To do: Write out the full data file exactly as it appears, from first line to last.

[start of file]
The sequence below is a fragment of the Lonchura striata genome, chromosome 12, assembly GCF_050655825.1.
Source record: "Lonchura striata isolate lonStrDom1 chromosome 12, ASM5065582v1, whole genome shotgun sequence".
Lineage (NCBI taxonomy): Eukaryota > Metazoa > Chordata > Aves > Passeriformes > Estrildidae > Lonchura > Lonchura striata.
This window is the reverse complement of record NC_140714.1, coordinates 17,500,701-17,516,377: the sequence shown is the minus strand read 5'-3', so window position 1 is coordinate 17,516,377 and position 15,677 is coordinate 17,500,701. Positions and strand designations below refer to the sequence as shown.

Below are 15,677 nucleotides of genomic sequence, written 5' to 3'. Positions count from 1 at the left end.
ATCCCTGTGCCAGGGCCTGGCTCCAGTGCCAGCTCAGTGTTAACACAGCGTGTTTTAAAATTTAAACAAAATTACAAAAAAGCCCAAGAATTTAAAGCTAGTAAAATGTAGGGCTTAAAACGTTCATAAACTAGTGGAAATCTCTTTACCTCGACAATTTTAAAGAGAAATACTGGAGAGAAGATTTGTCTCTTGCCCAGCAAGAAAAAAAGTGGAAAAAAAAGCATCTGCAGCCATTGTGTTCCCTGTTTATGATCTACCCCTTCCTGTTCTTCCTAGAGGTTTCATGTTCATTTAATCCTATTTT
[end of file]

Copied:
The sequence below is a fragment of the Lonchura striata genome, chromosome 12, assembly GCF_050655825.1.
Source record: "Lonchura striata isolate lonStrDom1 chromosome 12, ASM5065582v1, whole genome shotgun sequence".
Lineage (NCBI taxonomy): Eukaryota > Metazoa > Chordata > Aves > Passeriformes > Estrildidae > Lonchura > Lonchura striata.
This window is the reverse complement of record NC_140714.1, coordinates 17,500,701-17,516,377: the sequence shown is the minus strand read 5'-3', so window position 1 is coordinate 17,516,377 and position 15,677 is coordinate 17,500,701. Positions and strand designations below refer to the sequence as shown.

Below are 15,677 nucleotides of genomic sequence, written 5' to 3'. Positions count from 1 at the left end.
ATCCCTGTGCCAGGGCCTGGCTCCAGTGCCAGCTCAGTGTTAACACAGCGTGTTTTAAAATTTAAACAAAATTACAAAAAAGCCCAAGAATTTAAAGCTAGTAAAATGTAGGGCTTAAAACGTTCATAAACTAGTGGAAATCTCTTTACCTCGACAATTTTAAAGAGAAATACTGGAGAGAAGATTTGTCTCTTGCCCAGCAAGAAAAAAAGTGGAAAAAAAAGCATCTGCAGCCATTGTGTTCCCTGTTTATGATCTACCCCTTCCTGTTCTTCCTAGAGGTTTCATGTTCATTTAATCCTATTTT